It is clear that the GDPR gives regulators significant regulatory “teeth” and should have ushered in a new era of data privacy. Putting Covid-19 aside for a moment, there may be a couple of other major factors which result in the ICO’s lack of success.

 Firstly, is the scope of the ICO’s responsibilities too broad? They are currently accountable for:

  • Data Protection (the GDPR)
  • Freedom of Information Act
  • Privacy and Electronic Communications Regulations (PECR)
  • Environmental Information Regulations
  • INSPIRE Regulations
  • The re-use of Public Sector Information Regulations

 Secondly, resourcing and funding are not in line with the challenge the ICO face when aiming to enforce GDPR.

 The internal ICO audit highlighted “Managing the ICO’s reputation” as one of the primary risks for the organisation. Currently citizens believe the ICO lacks teeth and is too biased towards the interests of business. Businesses believe the ICO is poor at providing proactive support and clear guidance and IT industry commentators such as Wired, report that the ICO has “given up” on enforcement all together and is using Covid-19 as a cover.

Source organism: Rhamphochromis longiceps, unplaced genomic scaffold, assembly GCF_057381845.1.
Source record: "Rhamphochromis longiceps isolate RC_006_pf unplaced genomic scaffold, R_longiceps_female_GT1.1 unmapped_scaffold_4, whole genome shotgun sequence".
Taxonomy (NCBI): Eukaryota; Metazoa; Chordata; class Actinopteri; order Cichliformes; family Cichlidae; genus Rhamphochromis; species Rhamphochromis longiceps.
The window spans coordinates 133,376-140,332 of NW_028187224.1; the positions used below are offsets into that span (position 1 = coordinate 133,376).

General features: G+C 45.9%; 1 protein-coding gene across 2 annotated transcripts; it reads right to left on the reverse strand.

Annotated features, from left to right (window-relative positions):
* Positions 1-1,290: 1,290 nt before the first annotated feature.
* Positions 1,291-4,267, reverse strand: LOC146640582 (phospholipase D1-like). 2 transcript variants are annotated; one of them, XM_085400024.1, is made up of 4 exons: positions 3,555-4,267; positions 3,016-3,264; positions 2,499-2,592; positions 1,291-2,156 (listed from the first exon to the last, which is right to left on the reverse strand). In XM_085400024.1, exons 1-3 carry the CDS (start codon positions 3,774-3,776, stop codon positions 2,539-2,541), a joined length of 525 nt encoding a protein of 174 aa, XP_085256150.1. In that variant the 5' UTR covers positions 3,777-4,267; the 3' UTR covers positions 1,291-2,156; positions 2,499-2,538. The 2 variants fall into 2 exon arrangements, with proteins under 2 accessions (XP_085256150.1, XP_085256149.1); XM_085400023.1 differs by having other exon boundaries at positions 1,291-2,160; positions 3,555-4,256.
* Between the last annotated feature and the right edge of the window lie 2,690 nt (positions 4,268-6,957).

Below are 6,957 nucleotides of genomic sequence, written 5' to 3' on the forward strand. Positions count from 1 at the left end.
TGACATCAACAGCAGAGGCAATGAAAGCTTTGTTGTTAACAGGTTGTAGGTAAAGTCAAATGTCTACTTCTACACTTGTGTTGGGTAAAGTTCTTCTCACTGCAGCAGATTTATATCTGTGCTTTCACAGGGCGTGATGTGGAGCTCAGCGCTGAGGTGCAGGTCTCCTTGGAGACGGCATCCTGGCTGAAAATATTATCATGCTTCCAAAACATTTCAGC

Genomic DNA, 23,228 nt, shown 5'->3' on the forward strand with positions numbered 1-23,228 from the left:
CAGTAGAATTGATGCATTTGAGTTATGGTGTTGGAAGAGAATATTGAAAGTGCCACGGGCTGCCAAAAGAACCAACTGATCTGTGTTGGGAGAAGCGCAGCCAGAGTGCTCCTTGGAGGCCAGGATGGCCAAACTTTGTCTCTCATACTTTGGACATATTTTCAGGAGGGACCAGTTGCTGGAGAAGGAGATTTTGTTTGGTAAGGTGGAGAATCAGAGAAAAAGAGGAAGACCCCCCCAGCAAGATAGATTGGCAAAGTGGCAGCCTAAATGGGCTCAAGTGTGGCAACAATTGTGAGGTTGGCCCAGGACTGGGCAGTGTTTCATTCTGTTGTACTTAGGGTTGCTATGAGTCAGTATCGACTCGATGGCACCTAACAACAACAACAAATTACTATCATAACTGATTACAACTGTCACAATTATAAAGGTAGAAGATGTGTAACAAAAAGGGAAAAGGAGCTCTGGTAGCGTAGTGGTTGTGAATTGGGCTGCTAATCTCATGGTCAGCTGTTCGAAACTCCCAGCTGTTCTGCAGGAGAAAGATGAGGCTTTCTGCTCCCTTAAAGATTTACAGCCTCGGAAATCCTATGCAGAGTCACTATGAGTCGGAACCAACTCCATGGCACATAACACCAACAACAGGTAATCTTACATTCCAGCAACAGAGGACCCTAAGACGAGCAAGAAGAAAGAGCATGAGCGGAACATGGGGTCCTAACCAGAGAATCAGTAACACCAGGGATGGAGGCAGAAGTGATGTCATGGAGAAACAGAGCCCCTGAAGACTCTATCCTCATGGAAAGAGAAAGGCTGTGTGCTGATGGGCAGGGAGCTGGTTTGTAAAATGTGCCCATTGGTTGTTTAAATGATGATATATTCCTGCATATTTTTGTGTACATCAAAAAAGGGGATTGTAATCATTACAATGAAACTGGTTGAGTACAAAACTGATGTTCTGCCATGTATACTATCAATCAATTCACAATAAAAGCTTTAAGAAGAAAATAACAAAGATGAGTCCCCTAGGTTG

It is clear, even to the ICO themselves, that they need to improve on effectively policing GDPR. Standing strong on the Marriott and BA fines would be a good start, but there has to be a broader strategy and plan if confidence in data privacy protection is to be ensured in the UK. An American consultant has reportedly been brought into the ICO to consider their powers in light of a Parliamentary enquiry last year that concluded - The GDPR should offer a substantial level of protection for people’s personal data, but this does not seem to have materialised in practice. The Government should review whether there are adequate measures in place to enforce the GDPR and DPA in relation to how internet companies are using personal data, including consideration of whether the ICO has the resources necessary to act as an effective regulator (Paragraph 105) - Parliamentary Enquiry into Data Protection and ICO enforcement